Saturday, May 21, 2011

Loss Aversion

Why you pick loss over gain

It was mid-2007 and mutual fund investments were giving fabulous returns. Enamored by a particular fund, an acquaintance invested nearly 50% of his SIP money in it. It seemed like a good decision as the fund gave returns as high as 150%. Like many others, he didn't think anything would go wrong. But then on 15-Sept,2008 the Lehman Brothers filed for bankruptcy, and stock markets across the world started to fall. When the NAVs of his star fund went into a free fall, performing worse than the others, the acquaintance conducted a desperate check on the various schemes he had invested in. He found the funds full of speculative stocks.

Despite this, he could not get himself to redeem the accumulated fund units and limit his losses. So the losses continued to pile and he continued to hope that he would recover these. He justified these as being paper losses, convincing himself that til he redeemed the units, the paper losses would bot become 'real' losses. In fact, he started buying more units to average down the cost of buying a single unit. A few months later, the fund manager quit the mutual fund and the value of his investment fell abysmally low. It was then he decided to get out of the fund. Why did he wait till the last minute to rid himself of the pilling losses? He has been a victim of 'loss aversion'.

What is loss aversion?
Loss aversion is the tendency to avoid a loss rather than make a gain. This concept is rooted in the Prospect theory, according to which people tend to base their decisions on perceived gains rather than perceived losses because the emotional impact of losses is far greater than that of gains. Extensive research in behavioural economics shows that people experience twice as much pain when they face a loss in comparison to the pleasure they feel with a gain. So the pleasure derived from a rising Sensex is not as deep as the pain one suffers when it drops sharply.
Another reason  people stick with losing propositions is that they find it difficult to admit they took a wrong decision. They keep hoping that they will recoup the losses, and in the process, they end up deepening these. "When you sell a loser, you don't just make a financial loss; you take a psychological loss from admitting you made a mistake. You are punishing yourself when you sell.", says Jason Zweig, a personal finance columnist at
Wall Street Journal, in his book, Your Money and Your Brain. "Once you make an investment, you can't help regarding it as yours. When you buy a becomes a part of you. From that moment forward, the prospect of having to get rid of it becomes a wrenching thought," he adds.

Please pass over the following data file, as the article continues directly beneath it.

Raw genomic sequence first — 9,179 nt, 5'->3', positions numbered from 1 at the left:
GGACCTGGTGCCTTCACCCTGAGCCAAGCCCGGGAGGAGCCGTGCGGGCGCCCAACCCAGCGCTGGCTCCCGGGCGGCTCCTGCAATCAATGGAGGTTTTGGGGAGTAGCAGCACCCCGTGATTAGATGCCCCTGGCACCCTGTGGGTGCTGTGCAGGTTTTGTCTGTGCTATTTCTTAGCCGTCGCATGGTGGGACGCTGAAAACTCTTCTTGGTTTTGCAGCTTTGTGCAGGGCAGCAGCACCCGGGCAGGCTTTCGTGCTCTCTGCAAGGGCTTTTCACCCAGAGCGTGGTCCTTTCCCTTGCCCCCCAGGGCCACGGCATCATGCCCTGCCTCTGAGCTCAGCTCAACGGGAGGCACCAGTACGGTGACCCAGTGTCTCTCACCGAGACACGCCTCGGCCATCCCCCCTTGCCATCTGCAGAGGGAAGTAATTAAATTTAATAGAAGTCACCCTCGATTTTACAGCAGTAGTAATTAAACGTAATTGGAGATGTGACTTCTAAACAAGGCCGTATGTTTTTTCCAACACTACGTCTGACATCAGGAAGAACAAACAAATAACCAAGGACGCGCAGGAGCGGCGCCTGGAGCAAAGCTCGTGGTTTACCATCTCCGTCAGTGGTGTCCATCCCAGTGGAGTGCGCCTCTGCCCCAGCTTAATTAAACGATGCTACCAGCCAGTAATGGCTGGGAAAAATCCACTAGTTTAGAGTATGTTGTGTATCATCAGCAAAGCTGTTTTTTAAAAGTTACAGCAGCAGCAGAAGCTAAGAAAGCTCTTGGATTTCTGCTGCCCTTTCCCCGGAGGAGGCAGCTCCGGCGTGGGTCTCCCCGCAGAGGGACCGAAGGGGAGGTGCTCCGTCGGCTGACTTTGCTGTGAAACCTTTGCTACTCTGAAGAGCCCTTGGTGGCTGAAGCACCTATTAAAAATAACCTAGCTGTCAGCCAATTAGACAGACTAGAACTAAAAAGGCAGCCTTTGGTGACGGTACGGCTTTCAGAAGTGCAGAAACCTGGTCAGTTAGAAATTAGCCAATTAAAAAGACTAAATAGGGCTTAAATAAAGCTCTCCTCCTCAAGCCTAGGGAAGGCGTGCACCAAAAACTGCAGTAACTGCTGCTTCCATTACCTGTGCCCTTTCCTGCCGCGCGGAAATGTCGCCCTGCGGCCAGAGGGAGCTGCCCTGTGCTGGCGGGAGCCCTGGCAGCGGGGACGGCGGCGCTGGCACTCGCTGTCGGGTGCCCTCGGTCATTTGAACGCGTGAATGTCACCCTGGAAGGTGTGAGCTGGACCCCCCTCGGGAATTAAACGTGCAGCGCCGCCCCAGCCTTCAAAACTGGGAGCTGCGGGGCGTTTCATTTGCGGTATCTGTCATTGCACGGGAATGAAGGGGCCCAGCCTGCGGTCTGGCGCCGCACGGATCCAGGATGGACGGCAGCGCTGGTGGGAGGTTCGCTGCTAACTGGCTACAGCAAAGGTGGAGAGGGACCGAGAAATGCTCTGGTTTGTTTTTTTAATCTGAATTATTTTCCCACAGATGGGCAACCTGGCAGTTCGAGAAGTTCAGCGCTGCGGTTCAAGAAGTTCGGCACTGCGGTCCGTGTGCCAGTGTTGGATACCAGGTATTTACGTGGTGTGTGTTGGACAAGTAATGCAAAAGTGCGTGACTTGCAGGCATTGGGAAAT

In fact, people don't stop at holding on to a losing investment. They make things worse by investing more in it a bid to average out the cost. In technical terms, this is referred to as the 'sunk cost fallacy' or trying to recover a bad investment by throwing in more money.

Application in financial life
This theory is amply reflected in our day-to-day financial behaviour. People tend to keep their money in safe debt instruments rather than in equity, despite the promise of higher gains in the latter, because the risk, and the implied loss, in equities is enough to keep them away from the high returns. What they don't realise is that the low returns in safe options will not be able to keep pace with inflation, reducing the purchasing power of their funds several down the line.
Loss aversion also makes people remain stuck to stagnant careers instead of spending money on upgrading their skills and looking for a better job. The lure of an improved and a more lucrative career is not enough to make them part with the money for a degree or a part-time course.

How to escape the loss aversion bias
One way of not falling into the loss aversion trap is to keep the big picture in mind or have a long-term view of your investments. So, sit and actually calculate how much the loss in one fund or stock will impact your entire portfolio before you decide to stick with it. If you are dealing in stocks and don't trust your ability to get out of a losing script, resort to stop-loss order. It will force you into a decision and not allow you to become attached to a particular stock.

Another option is to look for ways to turn your losses into gains. Short-term capital losses make on selling shares and equity mutual funds in less than a year's time can be set off against short-term capital gain as well as taxable long-term capital gain. "The easiest way to do that is to remember that selling investments at a loss creates a tax-deductible event"

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